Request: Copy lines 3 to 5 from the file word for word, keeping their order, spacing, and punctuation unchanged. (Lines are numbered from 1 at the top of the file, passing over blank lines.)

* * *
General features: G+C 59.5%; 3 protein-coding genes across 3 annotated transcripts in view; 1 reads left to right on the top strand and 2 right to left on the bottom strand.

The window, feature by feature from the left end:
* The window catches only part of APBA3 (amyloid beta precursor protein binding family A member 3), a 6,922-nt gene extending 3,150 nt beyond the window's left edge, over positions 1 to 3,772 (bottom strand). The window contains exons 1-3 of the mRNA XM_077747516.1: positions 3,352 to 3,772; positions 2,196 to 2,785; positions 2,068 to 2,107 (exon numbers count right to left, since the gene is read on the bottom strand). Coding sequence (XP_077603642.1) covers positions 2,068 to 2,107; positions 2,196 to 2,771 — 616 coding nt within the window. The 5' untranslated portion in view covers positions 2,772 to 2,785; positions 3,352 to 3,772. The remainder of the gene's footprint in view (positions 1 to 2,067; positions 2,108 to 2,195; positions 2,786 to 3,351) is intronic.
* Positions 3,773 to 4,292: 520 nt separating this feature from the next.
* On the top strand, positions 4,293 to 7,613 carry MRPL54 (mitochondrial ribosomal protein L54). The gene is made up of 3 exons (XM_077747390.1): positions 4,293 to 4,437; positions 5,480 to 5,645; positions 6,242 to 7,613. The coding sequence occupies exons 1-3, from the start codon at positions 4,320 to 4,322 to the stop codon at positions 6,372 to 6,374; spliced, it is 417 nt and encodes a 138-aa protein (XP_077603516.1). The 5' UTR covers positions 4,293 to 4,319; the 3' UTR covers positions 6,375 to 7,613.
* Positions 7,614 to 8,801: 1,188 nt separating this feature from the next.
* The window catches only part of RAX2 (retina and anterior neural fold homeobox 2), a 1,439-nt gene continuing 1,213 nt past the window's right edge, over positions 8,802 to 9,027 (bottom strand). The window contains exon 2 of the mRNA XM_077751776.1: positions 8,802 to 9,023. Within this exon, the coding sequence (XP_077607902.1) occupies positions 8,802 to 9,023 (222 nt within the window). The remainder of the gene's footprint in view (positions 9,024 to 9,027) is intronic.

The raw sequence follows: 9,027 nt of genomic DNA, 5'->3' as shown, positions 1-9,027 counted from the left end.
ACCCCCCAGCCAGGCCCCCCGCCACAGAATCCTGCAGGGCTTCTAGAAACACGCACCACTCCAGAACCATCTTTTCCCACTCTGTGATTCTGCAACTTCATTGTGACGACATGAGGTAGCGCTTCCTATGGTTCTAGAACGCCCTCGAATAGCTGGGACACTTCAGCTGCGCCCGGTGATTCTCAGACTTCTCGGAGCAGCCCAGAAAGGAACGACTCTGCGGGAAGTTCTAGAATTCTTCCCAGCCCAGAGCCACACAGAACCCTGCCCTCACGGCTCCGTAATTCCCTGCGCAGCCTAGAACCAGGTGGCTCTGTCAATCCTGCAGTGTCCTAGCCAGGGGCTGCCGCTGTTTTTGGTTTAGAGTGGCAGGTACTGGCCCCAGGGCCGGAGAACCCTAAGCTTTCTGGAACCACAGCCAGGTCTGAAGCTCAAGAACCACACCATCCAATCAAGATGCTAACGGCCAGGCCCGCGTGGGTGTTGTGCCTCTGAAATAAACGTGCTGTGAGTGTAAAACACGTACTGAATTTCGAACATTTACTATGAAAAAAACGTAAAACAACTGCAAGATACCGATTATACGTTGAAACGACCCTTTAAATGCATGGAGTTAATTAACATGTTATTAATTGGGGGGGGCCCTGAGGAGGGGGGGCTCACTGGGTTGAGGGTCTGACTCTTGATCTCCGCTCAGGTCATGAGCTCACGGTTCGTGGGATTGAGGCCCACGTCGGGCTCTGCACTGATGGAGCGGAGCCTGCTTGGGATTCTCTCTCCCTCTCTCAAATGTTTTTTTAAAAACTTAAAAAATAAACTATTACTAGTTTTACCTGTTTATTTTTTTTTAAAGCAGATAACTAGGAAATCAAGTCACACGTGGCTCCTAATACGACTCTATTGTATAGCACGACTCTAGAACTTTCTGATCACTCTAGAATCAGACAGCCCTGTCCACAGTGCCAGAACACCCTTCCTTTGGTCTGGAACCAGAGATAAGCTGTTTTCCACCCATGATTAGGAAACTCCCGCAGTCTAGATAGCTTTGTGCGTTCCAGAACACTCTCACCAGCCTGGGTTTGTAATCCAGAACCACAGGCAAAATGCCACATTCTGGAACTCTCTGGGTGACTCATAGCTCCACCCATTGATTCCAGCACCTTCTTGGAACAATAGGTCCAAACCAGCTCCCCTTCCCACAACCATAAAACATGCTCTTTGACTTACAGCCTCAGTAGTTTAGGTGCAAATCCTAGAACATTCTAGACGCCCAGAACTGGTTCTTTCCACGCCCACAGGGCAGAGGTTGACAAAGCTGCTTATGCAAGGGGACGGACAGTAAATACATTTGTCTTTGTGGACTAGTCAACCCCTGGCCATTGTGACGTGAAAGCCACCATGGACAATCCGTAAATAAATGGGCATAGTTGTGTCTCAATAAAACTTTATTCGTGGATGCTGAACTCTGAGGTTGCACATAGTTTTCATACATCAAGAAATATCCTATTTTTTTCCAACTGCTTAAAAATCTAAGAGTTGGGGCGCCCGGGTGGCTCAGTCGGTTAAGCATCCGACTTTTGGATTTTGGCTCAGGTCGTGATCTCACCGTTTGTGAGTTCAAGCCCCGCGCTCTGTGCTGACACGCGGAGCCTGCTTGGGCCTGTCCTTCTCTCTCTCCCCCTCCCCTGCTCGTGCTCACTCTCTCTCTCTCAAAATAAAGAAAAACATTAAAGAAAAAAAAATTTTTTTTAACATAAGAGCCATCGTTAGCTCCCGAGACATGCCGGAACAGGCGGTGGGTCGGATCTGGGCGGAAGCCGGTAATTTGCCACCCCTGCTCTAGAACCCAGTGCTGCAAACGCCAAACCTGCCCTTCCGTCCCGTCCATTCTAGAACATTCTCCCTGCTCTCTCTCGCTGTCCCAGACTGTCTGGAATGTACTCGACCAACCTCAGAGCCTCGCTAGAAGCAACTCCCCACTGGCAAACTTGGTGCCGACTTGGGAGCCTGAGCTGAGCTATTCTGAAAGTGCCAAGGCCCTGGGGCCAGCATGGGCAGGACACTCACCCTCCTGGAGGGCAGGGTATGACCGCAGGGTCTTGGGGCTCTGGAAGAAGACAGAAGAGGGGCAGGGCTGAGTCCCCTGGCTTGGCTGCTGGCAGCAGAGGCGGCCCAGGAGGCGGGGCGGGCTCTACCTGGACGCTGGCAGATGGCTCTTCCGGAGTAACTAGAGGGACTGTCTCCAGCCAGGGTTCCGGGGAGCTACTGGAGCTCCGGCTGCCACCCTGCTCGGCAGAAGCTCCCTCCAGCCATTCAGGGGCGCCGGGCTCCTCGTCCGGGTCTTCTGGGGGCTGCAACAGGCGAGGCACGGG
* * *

* The window catches only part of APBA3 (amyloid beta precursor protein binding family A member 3), a 6,922-nt gene extending 3,150 nt beyond the window's left edge, over positions 1 to 3,772 (bottom strand). The window contains exons 1-3 of the mRNA XM_077747516.1: positions 3,352 to 3,772; positions 2,196 to 2,785; positions 2,068 to 2,107 (exon numbers count right to left, since the gene is read on the bottom strand). Coding sequence (XP_077603642.1) covers positions 2,068 to 2,107; positions 2,196 to 2,771 — 616 coding nt within the window. The 5' untranslated portion in view covers positions 2,772 to 2,785; positions 3,352 to 3,772. The remainder of the gene's footprint in view (positions 1 to 2,067; positions 2,108 to 2,195; positions 2,786 to 3,351) is intronic.
* Positions 3,773 to 4,292: 520 nt separating this feature from the next.
* On the top strand, positions 4,293 to 7,613 carry MRPL54 (mitochondrial ribosomal protein L54). The gene is made up of 3 exons (XM_077747390.1): positions 4,293 to 4,437; positions 5,480 to 5,645; positions 6,242 to 7,613. The coding sequence occupies exons 1-3, from the start codon at positions 4,320 to 4,322 to the stop codon at positions 6,372 to 6,374; spliced, it is 417 nt and encodes a 138-aa protein (XP_077603516.1). The 5' UTR covers positions 4,293 to 4,319; the 3' UTR covers positions 6,375 to 7,613.